Ann Handley and C.C. Chapman describe the worst words to use in writing, whether for a blog, website, online course or any other document. Plus, win a copy of their book Content Rules.
Month: December 2011
We have a productive idea for making the most out of these last nine days of 2011: do a little something to improve your search engine results. This task-a-day SEOchecklist that won’t overwhelm you but that will leave your website performing better in the new year.
Use this as a checklist while you’re evaluating online education tools. It’s an excerpt from the book Teach Beyond Your Reach by Robin Neidorf. Do: Ask informed questions. Demo a tool before you commit to using it. Try freeware or open-source tools.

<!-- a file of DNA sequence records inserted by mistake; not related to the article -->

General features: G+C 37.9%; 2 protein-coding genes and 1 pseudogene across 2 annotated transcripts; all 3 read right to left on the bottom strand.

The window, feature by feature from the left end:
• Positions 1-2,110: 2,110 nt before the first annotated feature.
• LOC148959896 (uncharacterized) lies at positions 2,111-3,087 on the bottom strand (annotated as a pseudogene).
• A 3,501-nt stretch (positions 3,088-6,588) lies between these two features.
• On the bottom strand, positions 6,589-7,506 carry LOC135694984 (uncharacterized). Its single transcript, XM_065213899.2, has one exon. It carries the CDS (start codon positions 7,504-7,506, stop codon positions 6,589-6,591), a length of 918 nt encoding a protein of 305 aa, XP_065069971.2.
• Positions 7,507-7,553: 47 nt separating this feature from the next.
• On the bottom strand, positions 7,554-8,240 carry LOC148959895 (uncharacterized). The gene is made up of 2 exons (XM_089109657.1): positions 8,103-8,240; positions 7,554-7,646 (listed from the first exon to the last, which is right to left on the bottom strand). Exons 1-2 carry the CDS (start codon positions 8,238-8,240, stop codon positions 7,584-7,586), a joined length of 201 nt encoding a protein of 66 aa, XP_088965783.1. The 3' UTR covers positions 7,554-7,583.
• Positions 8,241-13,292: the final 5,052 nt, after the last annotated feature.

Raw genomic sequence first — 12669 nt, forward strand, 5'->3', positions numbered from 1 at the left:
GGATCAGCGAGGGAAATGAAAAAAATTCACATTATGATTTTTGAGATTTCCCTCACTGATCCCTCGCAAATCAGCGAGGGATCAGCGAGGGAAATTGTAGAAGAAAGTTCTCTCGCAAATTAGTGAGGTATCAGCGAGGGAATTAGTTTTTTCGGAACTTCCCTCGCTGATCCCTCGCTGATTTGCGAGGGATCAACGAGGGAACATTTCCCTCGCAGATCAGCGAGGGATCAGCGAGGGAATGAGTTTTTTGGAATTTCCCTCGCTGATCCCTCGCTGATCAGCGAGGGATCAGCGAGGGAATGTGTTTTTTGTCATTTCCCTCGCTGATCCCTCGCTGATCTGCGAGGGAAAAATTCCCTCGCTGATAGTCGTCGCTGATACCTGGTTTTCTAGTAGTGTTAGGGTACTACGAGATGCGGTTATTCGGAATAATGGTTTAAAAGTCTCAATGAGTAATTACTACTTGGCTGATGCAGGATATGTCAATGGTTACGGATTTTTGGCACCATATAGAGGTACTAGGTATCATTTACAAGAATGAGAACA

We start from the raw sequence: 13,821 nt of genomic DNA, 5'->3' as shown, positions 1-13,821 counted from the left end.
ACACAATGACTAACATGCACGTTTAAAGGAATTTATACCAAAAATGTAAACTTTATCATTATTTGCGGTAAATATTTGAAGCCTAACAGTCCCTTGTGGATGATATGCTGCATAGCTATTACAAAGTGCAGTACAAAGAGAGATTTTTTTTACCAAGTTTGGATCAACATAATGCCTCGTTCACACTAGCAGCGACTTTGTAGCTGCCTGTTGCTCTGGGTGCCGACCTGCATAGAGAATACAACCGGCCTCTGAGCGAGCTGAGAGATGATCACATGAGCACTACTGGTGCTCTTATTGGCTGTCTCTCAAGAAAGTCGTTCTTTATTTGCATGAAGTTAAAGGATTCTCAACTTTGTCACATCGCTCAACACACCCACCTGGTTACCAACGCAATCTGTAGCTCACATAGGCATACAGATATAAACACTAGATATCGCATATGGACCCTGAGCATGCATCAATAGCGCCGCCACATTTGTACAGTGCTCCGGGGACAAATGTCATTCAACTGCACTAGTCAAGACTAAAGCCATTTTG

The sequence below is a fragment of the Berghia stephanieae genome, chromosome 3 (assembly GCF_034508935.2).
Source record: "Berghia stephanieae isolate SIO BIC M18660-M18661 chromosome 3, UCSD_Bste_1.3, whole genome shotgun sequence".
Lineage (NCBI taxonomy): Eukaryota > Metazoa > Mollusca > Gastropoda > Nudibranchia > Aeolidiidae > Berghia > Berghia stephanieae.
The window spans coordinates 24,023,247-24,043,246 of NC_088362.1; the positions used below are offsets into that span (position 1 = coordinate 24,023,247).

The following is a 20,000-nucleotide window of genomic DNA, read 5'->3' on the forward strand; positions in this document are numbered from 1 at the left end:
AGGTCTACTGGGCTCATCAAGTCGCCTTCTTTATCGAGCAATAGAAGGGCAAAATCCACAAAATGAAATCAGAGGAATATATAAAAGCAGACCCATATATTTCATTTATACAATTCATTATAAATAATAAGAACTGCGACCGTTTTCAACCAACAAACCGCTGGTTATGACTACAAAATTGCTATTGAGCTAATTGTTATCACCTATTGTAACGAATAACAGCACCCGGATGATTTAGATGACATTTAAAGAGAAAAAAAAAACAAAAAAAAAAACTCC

Here’s a little secret: web designers like to be bossed around. Nicely. Under certain circumstances. They like to be told of your color preferences. They like to know what styles of fonts to avoid. They want to know what things you find hard to use on the web and the things you prefer to visit.
If what I see surfing around every day is any indication, many people have a hard time writing in a clean, clear way, especially for the web. There aren’t any tricks to it, but here are some key concepts Kyla Cromer tries to use.